A lot of music fans can relate to the feeling of disappointment once they find out their favourite artist has cancelled on them.
For the unique experiences that concerts are, their unpredictability is also the reason why they can bring so much disappointment. Recently, there has been a wave of big name artists who have either delayed their tours or cancelled them for a number of reasons. Canadian superstar Drake twice delayed gustour dates in Amsterdam due to issues with stage production. A few months ago Justin Bieber announced that he was going to cancel the final 14 concerts of his world tour.
What I am arguing here is not that artists are super humans who do not have the right to cancel if they have genuine problems that need to be dealt with. I am arguing that there has to be more consideration for the fans who sacrifice a lot of time and money to see them. Many ticketing companies take advantage of the desperation of fans who will pay anything for that once in a lifetime concert experience – no ticket refund can replace unforgettable memories or travel costs for that matter.
Following Drake’s recent postponement, there were a number of complaints on social media from fans. One disappointed fan explained that she had booked flight tickets and a hotel to see her favourite artist. Given how unfair the ticket balloting system is these days, it’s more and more likely that the only way that you’re going to see your favourite artist is by buying a ticket for their tour date in a neighbouring country that is a less popular destination. Things are not always in the artists’ control and a lot of the blame should go to the organisers of these events but it would be interesting to assess whether these global superstars know or even care about how much a cancelled show impacts their fans.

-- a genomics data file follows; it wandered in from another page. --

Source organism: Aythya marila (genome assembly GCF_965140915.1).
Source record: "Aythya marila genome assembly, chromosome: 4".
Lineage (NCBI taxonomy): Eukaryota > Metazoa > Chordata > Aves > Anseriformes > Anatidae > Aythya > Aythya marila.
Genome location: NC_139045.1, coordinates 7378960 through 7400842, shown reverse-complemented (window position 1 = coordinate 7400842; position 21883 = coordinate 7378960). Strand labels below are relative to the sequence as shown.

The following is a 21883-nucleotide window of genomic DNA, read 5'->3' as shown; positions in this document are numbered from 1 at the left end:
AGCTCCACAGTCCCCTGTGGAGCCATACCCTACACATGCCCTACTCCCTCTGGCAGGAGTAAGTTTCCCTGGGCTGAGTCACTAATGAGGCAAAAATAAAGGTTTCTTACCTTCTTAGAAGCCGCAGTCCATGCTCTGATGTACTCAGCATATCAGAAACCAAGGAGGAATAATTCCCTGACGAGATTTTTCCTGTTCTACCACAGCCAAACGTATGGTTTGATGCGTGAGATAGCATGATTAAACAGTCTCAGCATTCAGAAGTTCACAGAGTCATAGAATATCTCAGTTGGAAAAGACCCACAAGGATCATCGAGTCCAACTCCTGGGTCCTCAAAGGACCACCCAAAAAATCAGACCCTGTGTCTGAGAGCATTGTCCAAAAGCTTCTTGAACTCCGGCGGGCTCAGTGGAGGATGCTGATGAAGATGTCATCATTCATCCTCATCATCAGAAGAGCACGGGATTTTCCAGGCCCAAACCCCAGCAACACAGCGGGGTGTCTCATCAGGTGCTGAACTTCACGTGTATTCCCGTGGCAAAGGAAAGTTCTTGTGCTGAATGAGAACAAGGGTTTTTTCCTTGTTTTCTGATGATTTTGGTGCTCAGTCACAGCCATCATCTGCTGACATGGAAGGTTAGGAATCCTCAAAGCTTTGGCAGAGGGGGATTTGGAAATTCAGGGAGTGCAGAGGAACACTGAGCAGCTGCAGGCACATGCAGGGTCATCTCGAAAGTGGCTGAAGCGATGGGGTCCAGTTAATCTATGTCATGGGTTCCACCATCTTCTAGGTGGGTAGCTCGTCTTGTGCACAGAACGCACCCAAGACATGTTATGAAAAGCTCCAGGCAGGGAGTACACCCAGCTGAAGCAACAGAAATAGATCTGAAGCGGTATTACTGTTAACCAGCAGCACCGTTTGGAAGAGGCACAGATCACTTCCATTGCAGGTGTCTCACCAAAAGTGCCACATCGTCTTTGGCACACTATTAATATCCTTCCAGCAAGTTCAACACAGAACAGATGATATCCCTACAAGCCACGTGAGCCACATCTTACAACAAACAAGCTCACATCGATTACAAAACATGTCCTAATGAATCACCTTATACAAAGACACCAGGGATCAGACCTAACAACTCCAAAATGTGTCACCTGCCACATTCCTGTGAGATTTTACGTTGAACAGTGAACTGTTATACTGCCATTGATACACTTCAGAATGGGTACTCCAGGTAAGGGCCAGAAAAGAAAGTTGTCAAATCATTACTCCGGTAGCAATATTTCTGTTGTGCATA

This is not to target Drake, who is undoubtedly at the top of his game but his name is always in the headlines so it is so hard to ignore him. It was recently announced that he had the highest grossing tour in Hip Hop history – he accrued a colossal $85 million USD in ticket sales on his Summer Sixteen Tour. The Watch The Throne tour performed by Jay Z and Kanye West is a close second with $65 million USD. This is the amount of money these artists can command and deservedly so. What is important to remember however is that these concert experiences would not be the same if it were not for the energetic fans so it reall is a symbiotic relationship. No fans equal a boring concert; no artist equals no concert. A frustrating equation but one that means that artists should really appreciate the role that their fans play in their shows. Fans will never experience the fun touring the road with a big entourage or the love artists receive on the road but all they want to do is connect and share unforgettable memories when their favourite artist comes to their city.
I’ve always argued that gigs performed by smaller artists are a better experience for the audience than big stadium concerts. This is because I believe they appreciate and pay more attention to their fans – it is also much easier to connect with fans in a smaller venue. When I saw Masego in London last year, he danced through the crowd and did a meet and greet afterwards; that sort of attention is rarely given by bigger artists.
The worst of all when it comes to cancellations are festivals. In London last year, fans were disappointed by Wizkid last year who was unable to travel to the UK due to Visa issues. In Washington this year, fans were disappointed at Sasquatch festival due to the inflated prices and underwhelming line up.
So what should fans do next time? Perhaps focus attention on smaller artists and smaller venues and perhaps be more selfish with your money. It’s not that we don’t love these stars but appreciate that you’re contributing a lot as well by going to these concerts – both financially and emotionally.